Sunday, September 6, 2009

Knot for Naught

When I think back on my Boy Scout days, it’s a miracle that I can even light a fire.

During the first initiations, we were sent on a wild goose chase by the older boys to go find a “blue & white smoke-shifter” which was apparently stored down the road. Our absence from the camp was then used to mess with all our stuff including the usual sophomoric pranks like “short-sheeting” our beds. If you are not familiar with this, it involves folding the lower sheet of your bed in half then re-making the bed. The supposed point of this is that when you go to get in bed, you feet are supposed to tear through the sheet and ruin your bed. I never really saw it work, but the tradition carries on never the less.

The next ritual we had to endure was the venerable “pink-belly”. The first night of camp us newbies sat quivering in our sleeping bags, knowing full well the older boys were going to pull this inevitable torture on us, and waiting for the raid to begin. Sure enough just as we finally began to drift off to sleep from pure exhaustion, our tent flap was flung open and in sprang a couple of the oldest and meanest Scouts in the Troop. They threw us on our backs and began slapping the tight young skin of our bellies with considerable force. It was excruciating, and the eventual outcome of this openly sadistic and probably clandestinely homosexual ritual is a very pink and very sore belly. Luckily for me, my tent mate started crying and was of course subjected to far greater torture than I.

The list goes on. Little tricks like dipping a sleeping boys hand in warm water, causing him to wet the bed, and substituting various nasty substances for things like salt and sugar. Of course the Scout leader who I now realize probably had questionable sexual intent as well was indeed the leader of the pack.

But just like getting a “wedgie” from the older boys in Jr. High School, over time, these tortures subsided as the next round of newbies came in, and you were expected to join in the fun of terrorizing the next generation of Scouts. I quit the Scouts for this and many other reasons, foremost of which was the fact that I discovered that these were BOY scouts, and I was becoming a lot more interested in what the GIRL scouts looked like under those crisp green uniforms.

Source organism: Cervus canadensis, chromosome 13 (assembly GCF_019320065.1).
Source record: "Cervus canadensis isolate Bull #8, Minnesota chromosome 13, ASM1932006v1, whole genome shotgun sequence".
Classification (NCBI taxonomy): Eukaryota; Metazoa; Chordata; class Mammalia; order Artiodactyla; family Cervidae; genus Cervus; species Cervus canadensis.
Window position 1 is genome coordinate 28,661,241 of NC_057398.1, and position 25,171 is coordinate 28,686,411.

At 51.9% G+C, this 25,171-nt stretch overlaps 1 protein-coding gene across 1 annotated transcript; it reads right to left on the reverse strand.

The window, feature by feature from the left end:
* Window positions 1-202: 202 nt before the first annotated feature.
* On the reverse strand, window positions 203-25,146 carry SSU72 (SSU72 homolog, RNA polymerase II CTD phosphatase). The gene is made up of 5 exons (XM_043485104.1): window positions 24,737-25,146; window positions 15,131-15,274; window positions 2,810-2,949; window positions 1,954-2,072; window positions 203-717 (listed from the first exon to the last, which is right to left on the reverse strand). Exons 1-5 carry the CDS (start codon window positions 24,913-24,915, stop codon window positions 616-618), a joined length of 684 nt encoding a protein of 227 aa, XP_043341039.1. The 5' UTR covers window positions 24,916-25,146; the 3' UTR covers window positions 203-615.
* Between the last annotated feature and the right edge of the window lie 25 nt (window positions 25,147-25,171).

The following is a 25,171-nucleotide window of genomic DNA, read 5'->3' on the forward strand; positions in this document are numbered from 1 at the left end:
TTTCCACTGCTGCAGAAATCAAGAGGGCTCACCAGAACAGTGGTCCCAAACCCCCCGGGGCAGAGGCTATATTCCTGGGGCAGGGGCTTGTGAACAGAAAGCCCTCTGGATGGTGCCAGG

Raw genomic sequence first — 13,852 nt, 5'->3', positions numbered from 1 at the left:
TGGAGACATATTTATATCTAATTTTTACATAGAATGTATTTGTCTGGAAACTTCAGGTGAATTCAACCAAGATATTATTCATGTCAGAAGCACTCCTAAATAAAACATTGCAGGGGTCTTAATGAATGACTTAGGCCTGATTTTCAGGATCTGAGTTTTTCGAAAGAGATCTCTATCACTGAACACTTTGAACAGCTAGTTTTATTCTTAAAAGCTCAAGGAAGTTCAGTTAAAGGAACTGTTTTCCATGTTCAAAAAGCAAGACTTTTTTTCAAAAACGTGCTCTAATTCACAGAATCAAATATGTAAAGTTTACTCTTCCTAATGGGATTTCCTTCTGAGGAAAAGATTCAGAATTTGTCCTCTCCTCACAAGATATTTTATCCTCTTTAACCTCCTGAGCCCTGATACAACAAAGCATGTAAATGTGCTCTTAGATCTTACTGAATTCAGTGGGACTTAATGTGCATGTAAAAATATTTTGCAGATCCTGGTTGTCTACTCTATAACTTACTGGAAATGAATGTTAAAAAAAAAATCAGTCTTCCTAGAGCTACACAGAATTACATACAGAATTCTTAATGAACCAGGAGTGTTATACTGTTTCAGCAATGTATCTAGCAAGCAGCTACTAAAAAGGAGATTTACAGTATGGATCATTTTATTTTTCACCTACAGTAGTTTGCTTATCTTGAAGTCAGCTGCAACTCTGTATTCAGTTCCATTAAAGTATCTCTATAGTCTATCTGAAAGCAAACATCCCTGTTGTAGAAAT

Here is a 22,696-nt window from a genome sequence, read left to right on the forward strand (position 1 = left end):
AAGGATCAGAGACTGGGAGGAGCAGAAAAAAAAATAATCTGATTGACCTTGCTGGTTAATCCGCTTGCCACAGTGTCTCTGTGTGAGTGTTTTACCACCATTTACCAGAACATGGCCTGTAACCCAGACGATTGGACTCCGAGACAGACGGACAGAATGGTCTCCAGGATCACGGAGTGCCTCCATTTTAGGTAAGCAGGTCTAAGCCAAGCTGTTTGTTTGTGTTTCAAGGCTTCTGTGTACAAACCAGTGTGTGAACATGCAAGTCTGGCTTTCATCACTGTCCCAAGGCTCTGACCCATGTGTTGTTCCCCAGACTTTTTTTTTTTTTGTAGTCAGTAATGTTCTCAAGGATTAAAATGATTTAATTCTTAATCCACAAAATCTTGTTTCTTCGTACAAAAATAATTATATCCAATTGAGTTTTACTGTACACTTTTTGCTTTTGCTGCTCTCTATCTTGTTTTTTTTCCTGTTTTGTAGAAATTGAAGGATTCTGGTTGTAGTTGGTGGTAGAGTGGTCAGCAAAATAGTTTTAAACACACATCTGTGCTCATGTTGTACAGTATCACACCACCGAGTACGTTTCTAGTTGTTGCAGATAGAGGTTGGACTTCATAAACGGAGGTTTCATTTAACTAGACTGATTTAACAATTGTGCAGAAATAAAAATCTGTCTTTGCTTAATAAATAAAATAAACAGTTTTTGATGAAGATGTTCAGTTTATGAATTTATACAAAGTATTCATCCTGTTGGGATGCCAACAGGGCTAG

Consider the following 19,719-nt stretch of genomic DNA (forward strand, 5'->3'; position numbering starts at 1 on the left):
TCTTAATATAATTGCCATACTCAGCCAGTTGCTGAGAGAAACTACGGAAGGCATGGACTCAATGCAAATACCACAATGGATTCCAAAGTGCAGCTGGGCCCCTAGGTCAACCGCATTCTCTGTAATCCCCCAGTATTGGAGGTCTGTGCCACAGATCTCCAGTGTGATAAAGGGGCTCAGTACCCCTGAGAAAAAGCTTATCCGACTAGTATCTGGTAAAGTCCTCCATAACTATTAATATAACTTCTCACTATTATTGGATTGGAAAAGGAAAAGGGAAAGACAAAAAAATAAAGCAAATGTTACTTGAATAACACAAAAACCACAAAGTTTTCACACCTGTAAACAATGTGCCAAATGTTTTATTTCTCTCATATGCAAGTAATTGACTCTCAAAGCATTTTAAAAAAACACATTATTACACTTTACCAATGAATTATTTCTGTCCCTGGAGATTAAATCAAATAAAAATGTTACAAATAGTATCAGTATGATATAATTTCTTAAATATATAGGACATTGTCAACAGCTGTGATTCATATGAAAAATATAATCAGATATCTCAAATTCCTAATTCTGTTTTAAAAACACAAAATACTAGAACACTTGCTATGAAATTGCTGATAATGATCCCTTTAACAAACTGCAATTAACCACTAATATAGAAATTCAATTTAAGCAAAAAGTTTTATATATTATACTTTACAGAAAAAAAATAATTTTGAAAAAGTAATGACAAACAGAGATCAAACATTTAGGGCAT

However, in the meantime, I dove into earning merit badges, and learned all kinds of things that I have come to appreciate over time. Tonight as I watched my neighbor struggle to light a campfire, I had one blazing in a matter of minutes. On the other side of our camp a young couple tied their rain tarp up with enough rope to hog tie a horse, only to have it crash down around their heads, while I can tie knots that would baffle Houdini.

I learned to start a fire with just a stick and some moss, and how to filet a freshly caught trout with a pocket knife. And once I caught that fish with nothing more than a piece of string and a paperclip. By the time I was in my early-twenties I used to go on week long “survival” trips with just a sleeping bag and a drop line. All the hazing I went though to get there is perhaps an integral part of the learning process, and that which does not kill you makes you stronger.

The Boy Scouts made me stronger. Hopefully time has made me wiser. Either way, I sure got a nice fire.

1 comment:

  1. Let's see if I can comment finally. I wish you would use Twitter. It would combine all these functions.